As usual Tarantino riddled the movie with references and hidden treats - When Lt. Aldo Raine, pretends to be an Italian actor, he uses name "Enzo Girolami", which is the birth name of the director of original Inglorious Bastards, Enzo G. Castellari. In the scene where the characters are playing a game where one has to guess what famous name is written on one's forehead, one of the notes reads Mata Hari, a dancer and courtesan who became known for being a double agent for Germany during World War I. This mirrors the role played by Diane Kruger: a famous actress turned double agent for the Allies during World War II.

The connections to the other movies include "Scarface", "The Devil's Brigade' and "The Dirty Dozen" among many others. The film's story is presented in a matter known from "Kill Bill" - it's divided into chapters, there are also freeze frames when we are introduced to the characters and the same music cue appears when Landa walks into the restaurant where Shosanna is being introduced as it did in "Kill Bill" when the Bride was looking at the people who were the target of her revenge.
The film is probably the most thrilling work by Tarantino. The chapters are very long and they are driven almost exclusively by great dialogues and acting, until after minutes of tension rising the frame explodes with a sudden, quick and brutal rush of violence. The opening chapter at the home of the LaPadite family is especially impressive - it features the father and his three daugthers. The only one with blond hair is played by delicate Lea Seydoux and perhaps it's her that gives away the fact that they are hiding Jews - despite it  being very fleeting, she is horrified, worried and saddened and she can't look Landa in the eyes.

Another impressive sequence is the tavern stand-off scene, which is the perfect mix of raising tension and humour. The scene features characters being undercover and a Nazi officer. They engage in a silly little game. But when something goes wrong, you know that bullets will fly any second now. Another thing with Tarantino is that he is merciless - no matter how great the character, nobody is safe in his movies.
Despite the movie dealing with the subject of war and ruthless killing, there is plenty of humour here. For me, the most amusing scene was when the Basterds accompanied Bridget to the premiere and pretended to be Italians. From the ridiculous accents to the stereotypical, hilarious gestures that scene is just gold. I also love Brad Pitt's expression in that scene, filled with confusion and indifference. He is a master of comedy, truly.

The film has gorgeous cinematography, probably the most beautiful out of all Tarantino's movies. From the very beginning where the blood splatters the cottage and the grass at the serene countryside, through the lovely set pieces and interiors to the amazing finale of the film, that is set in Shosanna's theatre. Everything is filled with ferocious red, red that will then turn into fire.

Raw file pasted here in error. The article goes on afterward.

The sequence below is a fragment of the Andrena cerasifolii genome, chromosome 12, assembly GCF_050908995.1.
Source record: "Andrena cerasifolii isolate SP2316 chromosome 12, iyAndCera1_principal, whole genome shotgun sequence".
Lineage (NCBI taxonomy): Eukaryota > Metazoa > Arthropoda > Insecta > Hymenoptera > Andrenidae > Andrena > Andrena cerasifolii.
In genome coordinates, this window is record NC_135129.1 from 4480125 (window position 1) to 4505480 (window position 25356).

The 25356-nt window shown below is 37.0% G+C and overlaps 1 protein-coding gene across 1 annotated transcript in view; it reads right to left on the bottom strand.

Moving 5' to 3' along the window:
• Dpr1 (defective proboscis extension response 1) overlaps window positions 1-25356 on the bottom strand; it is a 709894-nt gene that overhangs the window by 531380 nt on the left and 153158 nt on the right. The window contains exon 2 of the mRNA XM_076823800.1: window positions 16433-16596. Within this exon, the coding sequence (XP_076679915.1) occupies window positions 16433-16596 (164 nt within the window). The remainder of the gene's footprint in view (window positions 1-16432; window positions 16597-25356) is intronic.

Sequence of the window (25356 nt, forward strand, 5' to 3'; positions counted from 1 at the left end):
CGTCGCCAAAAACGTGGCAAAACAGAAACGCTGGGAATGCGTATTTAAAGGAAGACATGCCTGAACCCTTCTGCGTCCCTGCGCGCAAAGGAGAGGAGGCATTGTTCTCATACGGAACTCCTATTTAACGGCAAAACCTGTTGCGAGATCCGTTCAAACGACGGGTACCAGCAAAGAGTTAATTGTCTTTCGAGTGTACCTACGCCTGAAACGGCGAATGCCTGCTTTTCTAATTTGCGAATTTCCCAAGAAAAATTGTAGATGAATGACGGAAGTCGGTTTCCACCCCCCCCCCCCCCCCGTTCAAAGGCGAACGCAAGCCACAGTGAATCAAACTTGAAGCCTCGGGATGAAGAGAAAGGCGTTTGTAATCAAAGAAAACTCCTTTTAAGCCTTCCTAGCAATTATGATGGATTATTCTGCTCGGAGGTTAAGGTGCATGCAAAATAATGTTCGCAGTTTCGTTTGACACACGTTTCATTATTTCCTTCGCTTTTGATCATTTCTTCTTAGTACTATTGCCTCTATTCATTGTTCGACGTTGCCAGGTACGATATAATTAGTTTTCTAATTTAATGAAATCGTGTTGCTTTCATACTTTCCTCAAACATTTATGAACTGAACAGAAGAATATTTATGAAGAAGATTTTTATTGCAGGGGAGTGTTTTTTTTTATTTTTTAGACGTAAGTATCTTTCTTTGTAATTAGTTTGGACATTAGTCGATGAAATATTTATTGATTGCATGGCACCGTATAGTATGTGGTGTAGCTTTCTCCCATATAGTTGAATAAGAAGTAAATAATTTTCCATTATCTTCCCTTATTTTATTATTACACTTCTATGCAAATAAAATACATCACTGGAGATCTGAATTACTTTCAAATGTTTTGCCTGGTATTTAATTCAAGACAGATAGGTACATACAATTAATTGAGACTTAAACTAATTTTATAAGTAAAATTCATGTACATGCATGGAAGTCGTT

The music selection is impressive and my favorite choice that Tarantino made is featuring David Bowie's "Cat People" which truly made for an unforgettable scene when Shosanna is putting on make up in the big night when she is so close to full fill her revenge. What i found truly poetic about the film is that the act of the final revenge it's set in motion because of the films and in the cinema. Even the reels have their purpose here.

"Inglourious Basterds", though not as great as "Pulp Fiction" and not quite as memorable as "Kill Bill" is a great film with impressive scenes and great casting and acting. Though I think the fact Waltz is the only actor from Tarantino's movies rewarded with Oscar isn't exactly right (I liked Travolta's work as Vincent Vega and Thurman's Bride much better) his performance is really like a creme on the strudel. What the hell am I talking about? Just see this movie.

18 comments:

  1. Great review. I love this film. It makes quite the impact and uses humour and violence in the perfect mixture, and only QT can achieve that.

    I remember when I saw it, I said Waltz should win the Oscar. To date, that prediction makes me the happiest. I love Fassy and Laurent and Hugo Stigiltz and Daniel Bruhl and Bowie and everything! Love this film!!

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    1. Yeah he has real talent for that, for a while in the 90s it looked like Guy Ritchie may be his succesor but then he got married to Madonna and everything went to hell :)

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  2. Wow, whatta fantastic review of a truly great QT flick. I too had perviously heard that Leo was considered for Landa, but I'm glad things worked out the way they did here. I definitely think Leo's gonna kill it in Django.